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Research Process

Get help with any part of the research process.

You will come across many different types of periodicals (journals, magazines, or newspapers) in your research. It is important to understand each type and how it can contribute to your research.

Distinguishing between Different Types of Periodicals

Different types of periodicals will come up in your information search, from academic journals to trade publications, general interest magazines to newspapers. 

What do each of these offer you?  When it is appropriate to use one versus another type of periodical? 

Check out the video below to get a quick explanation about each type of periodical.

Video created by JWU Denver Library

Comparison of Periodicals

 

Scholarly Journals

Popular Magazines

Newspapers

 

Example

Journal of Abnormal Psychology Psychology Today Magazine

Purpose

Present original research and ideas Provide general information and entertainment Present current events and articles of general public interest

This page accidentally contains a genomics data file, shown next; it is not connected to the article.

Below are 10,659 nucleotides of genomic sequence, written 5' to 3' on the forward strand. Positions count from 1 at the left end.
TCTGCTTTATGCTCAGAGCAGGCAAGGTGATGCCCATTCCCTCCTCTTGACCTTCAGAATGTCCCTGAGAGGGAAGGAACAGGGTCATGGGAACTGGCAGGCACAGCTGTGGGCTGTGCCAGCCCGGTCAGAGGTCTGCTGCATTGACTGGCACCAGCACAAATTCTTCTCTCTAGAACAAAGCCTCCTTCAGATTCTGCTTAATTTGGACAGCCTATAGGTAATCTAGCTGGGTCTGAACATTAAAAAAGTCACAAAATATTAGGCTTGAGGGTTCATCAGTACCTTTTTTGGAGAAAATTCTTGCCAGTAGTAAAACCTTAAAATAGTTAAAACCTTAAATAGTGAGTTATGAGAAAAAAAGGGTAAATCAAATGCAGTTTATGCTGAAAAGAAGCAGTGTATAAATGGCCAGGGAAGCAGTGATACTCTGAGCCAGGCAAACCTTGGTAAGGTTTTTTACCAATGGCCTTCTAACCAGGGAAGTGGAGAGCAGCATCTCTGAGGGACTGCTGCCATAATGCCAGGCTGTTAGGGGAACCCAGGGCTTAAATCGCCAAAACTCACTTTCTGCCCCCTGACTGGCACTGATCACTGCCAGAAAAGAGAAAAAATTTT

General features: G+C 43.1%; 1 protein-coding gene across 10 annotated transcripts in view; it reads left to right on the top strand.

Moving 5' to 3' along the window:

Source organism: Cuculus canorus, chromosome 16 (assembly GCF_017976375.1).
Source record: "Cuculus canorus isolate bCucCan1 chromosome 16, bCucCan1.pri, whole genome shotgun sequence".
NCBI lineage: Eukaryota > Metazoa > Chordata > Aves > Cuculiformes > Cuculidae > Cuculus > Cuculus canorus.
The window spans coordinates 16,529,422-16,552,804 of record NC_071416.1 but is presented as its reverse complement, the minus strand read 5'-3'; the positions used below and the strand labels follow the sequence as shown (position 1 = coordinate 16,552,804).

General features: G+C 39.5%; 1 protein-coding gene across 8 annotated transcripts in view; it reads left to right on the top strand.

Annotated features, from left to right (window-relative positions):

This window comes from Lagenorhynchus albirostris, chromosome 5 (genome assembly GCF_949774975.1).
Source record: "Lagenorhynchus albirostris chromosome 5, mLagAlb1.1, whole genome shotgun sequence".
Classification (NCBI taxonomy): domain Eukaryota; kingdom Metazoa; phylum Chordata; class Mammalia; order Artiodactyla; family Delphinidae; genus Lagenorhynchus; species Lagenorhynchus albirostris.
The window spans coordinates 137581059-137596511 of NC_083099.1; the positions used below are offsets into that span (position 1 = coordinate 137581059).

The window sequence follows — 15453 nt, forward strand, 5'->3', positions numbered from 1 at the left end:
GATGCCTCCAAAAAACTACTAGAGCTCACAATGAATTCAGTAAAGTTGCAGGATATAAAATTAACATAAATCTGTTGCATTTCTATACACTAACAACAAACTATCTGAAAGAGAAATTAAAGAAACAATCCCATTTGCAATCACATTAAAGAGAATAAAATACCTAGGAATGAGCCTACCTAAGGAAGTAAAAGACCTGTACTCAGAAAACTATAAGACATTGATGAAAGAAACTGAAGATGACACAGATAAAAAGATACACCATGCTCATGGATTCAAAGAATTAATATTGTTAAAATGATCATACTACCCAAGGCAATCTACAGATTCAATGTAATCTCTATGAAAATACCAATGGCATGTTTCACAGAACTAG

Audience

Researchers, scholars and professionals in a particular field General public General public

Authors

Researchers and scholars Journalists and staff writers Staff writers and freelance journalists

Editors

Reviewed by editorial board or other experts or peers (peer-reviewed) before publication Magazine editors Newspaper editors

Coverage

Very narrow, specific subjects Wide variety of topics of public interest Current events and special features

Language

Technical, scholarly language specific to subject Easy to read and understand with little technical jargon Easy to read and understand with little to no technical jargon

References

Use citations (footnotes, endnotes, or bibliography/references) Few to no references included No references

Articles

Longer articles usually including an abstract, introduction/literature review, methods, results, and conclusion Brief, general summaries of a topic, including background information Generally brief presentations of facts and events, though features can be longer

Images

Tables, graphs or illustrations to support research and arguments Plentiful color illustrations or photos Some photographs and illustrations or charts
Frequency Bimonthly or quarterly Weekly or monthly Daily or weekly